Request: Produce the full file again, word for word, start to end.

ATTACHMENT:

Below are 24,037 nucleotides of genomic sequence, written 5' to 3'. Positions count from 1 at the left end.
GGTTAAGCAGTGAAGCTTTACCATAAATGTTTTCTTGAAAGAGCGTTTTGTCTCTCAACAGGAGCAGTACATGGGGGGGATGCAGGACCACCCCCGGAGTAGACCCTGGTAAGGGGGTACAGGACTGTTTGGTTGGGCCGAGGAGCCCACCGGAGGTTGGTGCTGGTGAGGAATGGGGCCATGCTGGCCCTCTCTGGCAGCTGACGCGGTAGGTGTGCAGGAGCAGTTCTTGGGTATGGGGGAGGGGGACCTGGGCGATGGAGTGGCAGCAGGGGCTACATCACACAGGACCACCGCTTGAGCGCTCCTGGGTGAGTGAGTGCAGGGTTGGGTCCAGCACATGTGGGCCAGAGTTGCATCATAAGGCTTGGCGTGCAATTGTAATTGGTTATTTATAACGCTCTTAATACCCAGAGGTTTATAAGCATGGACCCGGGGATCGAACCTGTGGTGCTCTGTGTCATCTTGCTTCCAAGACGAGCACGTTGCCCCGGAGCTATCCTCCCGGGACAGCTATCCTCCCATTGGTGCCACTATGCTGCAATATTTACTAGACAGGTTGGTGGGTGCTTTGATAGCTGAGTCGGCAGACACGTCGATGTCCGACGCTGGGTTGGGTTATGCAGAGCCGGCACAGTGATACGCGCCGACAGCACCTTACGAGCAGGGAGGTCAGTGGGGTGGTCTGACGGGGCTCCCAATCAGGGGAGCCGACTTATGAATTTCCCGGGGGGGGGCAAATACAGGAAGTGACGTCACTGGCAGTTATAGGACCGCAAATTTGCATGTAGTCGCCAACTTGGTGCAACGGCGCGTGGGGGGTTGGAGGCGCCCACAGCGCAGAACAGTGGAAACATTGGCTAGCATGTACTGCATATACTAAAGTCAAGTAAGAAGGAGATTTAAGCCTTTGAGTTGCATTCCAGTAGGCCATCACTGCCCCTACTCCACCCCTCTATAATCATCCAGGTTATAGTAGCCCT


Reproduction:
Below are 24,037 nucleotides of genomic sequence, written 5' to 3'. Positions count from 1 at the left end.
GGTTAAGCAGTGAAGCTTTACCATAAATGTTTTCTTGAAAGAGCGTTTTGTCTCTCAACAGGAGCAGTACATGGGGGGGATGCAGGACCACCCCCGGAGTAGACCCTGGTAAGGGGGTACAGGACTGTTTGGTTGGGCCGAGGAGCCCACCGGAGGTTGGTGCTGGTGAGGAATGGGGCCATGCTGGCCCTCTCTGGCAGCTGACGCGGTAGGTGTGCAGGAGCAGTTCTTGGGTATGGGGGAGGGGGACCTGGGCGATGGAGTGGCAGCAGGGGCTACATCACACAGGACCACCGCTTGAGCGCTCCTGGGTGAGTGAGTGCAGGGTTGGGTCCAGCACATGTGGGCCAGAGTTGCATCATAAGGCTTGGCGTGCAATTGTAATTGGTTATTTATAACGCTCTTAATACCCAGAGGTTTATAAGCATGGACCCGGGGATCGAACCTGTGGTGCTCTGTGTCATCTTGCTTCCAAGACGAGCACGTTGCCCCGGAGCTATCCTCCCGGGACAGCTATCCTCCCATTGGTGCCACTATGCTGCAATATTTACTAGACAGGTTGGTGGGTGCTTTGATAGCTGAGTCGGCAGACACGTCGATGTCCGACGCTGGGTTGGGTTATGCAGAGCCGGCACAGTGATACGCGCCGACAGCACCTTACGAGCAGGGAGGTCAGTGGGGTGGTCTGACGGGGCTCCCAATCAGGGGAGCCGACTTATGAATTTCCCGGGGGGGGGCAAATACAGGAAGTGACGTCACTGGCAGTTATAGGACCGCAAATTTGCATGTAGTCGCCAACTTGGTGCAACGGCGCGTGGGGGGTTGGAGGCGCCCACAGCGCAGAACAGTGGAAACATTGGCTAGCATGTACTGCATATACTAAAGTCAAGTAAGAAGGAGATTTAAGCCTTTGAGTTGCATTCCAGTAGGCCATCACTGCCCCTACTCCACCCCTCTATAATCATCCAGGTTATAGTAGCCCT